Enhancing the Validated Learning Loop. Let’s demonstrate how the “Build-Measure-Learn” feedback loop can be modified to incorporate prospective customer and/or end-user feedback. Both of the recommended additional steps come at the front-end of the validated learning cycle where the impact can be the greatest: prior to any investment in the “Build” phase of the process.
The qualitative category exploration is designed to inform and to clarify the entrepreneur’s vision of the market and of the proposed new product or service – specifically, how the startup might best fit within the framework of existing options. This, in turn, leads to the concept test phase where those ideas are translated into specific product descriptions complete with references to unique features and a clear, compelling customer benefit.
By injecting customer research into the front-end of the process, the objective is to dramatically reduce uncertainty in terms of feature set, user benefit and product positioning, which form the conceptual framework for the MVP. This, in turn, should both focus and accelerate the “Build-Measure-Learn” feedback loop by eliminating non-starters before the “Build” process is initiated.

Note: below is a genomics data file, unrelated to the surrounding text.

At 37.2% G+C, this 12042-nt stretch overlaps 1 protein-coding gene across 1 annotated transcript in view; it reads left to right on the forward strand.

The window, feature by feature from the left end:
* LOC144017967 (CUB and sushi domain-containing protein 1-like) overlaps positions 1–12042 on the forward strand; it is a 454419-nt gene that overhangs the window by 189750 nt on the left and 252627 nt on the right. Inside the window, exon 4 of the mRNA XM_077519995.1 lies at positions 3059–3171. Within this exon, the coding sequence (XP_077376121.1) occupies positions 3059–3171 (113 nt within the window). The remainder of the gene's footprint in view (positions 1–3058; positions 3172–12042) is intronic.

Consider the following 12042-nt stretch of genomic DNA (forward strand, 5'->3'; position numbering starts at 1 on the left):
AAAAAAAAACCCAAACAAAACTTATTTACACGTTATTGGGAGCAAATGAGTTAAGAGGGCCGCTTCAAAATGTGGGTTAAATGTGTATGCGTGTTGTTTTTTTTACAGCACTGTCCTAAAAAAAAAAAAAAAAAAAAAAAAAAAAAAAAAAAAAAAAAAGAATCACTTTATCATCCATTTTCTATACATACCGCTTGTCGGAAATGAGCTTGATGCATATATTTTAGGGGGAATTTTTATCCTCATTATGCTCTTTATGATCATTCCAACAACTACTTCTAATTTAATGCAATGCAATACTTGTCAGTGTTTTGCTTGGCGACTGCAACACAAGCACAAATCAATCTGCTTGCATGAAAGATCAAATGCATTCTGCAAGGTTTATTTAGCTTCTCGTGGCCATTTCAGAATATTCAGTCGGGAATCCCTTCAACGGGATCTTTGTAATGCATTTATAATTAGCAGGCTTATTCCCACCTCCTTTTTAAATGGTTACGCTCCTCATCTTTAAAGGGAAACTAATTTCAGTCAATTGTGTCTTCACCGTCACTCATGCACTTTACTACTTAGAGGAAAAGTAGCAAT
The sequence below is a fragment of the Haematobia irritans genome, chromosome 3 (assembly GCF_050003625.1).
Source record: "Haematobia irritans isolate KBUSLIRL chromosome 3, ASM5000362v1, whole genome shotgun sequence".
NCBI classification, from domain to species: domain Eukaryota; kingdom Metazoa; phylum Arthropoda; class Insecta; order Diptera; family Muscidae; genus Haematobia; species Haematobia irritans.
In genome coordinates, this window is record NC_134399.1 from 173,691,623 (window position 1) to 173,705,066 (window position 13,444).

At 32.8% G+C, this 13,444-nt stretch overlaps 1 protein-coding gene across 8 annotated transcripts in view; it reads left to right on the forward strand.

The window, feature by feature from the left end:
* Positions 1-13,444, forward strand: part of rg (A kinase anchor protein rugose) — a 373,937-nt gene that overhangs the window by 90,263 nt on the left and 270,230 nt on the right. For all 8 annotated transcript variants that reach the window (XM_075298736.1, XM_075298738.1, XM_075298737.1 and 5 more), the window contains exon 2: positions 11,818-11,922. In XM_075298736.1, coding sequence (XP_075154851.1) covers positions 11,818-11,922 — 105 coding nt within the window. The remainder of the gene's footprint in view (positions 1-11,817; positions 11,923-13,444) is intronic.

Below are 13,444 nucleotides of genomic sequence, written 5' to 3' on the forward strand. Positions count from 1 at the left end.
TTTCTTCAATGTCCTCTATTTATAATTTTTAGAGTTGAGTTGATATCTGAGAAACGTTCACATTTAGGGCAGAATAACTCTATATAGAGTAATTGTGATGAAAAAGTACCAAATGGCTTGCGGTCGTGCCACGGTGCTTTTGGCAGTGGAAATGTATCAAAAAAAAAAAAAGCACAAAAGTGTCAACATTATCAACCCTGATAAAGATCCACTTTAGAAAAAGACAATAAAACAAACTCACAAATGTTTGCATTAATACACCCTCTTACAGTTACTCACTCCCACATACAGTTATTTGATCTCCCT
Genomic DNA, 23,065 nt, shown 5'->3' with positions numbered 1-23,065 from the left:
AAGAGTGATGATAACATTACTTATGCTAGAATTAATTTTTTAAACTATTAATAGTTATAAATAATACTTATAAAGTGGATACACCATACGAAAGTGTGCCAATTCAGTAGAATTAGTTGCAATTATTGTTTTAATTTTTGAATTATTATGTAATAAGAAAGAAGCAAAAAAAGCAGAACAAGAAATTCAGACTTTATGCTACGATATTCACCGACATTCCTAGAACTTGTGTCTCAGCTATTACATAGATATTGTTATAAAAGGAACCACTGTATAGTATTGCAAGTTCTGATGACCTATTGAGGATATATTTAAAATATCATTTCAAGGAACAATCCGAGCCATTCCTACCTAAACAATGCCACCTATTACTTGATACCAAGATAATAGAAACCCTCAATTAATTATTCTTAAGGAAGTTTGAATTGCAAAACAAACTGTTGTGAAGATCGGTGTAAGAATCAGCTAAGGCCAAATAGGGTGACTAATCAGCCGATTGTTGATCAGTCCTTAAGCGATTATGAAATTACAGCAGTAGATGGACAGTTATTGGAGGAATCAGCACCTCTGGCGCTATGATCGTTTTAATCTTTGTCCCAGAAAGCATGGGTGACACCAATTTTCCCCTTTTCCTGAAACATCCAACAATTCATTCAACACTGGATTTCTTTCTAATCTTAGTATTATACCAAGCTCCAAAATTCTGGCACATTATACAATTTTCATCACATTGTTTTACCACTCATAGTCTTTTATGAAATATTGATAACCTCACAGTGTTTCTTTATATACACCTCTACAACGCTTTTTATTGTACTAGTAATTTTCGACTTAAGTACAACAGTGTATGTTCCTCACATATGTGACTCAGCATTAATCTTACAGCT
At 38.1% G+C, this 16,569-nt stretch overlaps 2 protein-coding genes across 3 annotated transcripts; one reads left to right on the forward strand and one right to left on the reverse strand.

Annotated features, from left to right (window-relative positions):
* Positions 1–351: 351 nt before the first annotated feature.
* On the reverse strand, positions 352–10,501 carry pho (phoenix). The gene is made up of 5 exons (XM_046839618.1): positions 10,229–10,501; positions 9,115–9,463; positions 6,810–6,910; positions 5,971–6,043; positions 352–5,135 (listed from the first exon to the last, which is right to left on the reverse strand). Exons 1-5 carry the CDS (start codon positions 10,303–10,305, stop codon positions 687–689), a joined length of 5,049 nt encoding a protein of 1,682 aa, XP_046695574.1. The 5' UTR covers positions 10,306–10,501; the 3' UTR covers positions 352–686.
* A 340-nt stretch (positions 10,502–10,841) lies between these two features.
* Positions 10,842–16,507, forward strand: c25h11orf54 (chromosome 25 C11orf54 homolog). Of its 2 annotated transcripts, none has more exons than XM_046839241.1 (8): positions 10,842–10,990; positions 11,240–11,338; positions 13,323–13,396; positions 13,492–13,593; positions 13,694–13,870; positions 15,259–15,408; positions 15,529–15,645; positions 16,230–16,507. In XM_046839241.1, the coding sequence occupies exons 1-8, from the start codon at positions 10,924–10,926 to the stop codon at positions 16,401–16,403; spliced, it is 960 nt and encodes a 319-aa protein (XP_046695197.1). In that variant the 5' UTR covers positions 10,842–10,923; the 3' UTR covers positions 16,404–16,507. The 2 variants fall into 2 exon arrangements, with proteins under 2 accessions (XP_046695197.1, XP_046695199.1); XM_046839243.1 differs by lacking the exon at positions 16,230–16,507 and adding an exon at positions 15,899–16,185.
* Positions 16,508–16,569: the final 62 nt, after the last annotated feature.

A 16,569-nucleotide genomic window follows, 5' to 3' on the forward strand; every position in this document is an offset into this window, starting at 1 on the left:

Talk to customers first, not last! At one point in Reis’ continuing saga of “things gone wrong” he makes the following, rather startling, admission:
“When I could think of nothing else to do, I was finally ready to turn to the last resort: talking to customers. Armed with our failure to make progress tuning our engine of growth, I was ready to ask the right questions.” (Ries, 2011, p. 124)
Why wait until you’re at the point of failure before talking with your customers? For anyone coming from marketing background, that just sounds like either arrogance or lack of experience. There are three clear and compelling benefits to talking with prospective customers at the earliest stages in the startup development process.
- To understand the category from the customer’s perspective – thereby quickly dispensing with invalid assumptions that lead down blind alleys at the outset of a project.
- To quickly isolate the crucial features and essential functionality that prospective uses demand, and to dispense with those they see as secondary or completely unnecessary – thereby creating a blueprint for the MVP and the initial build stage.
- To identify the most compelling customer benefit and supporting product features (“reasons to believe”) that will constitute the positioning platform for the product’s roll-out. These are crucial elements for developing a marketing campaign that can effectively generate informed customer awareness and product demand.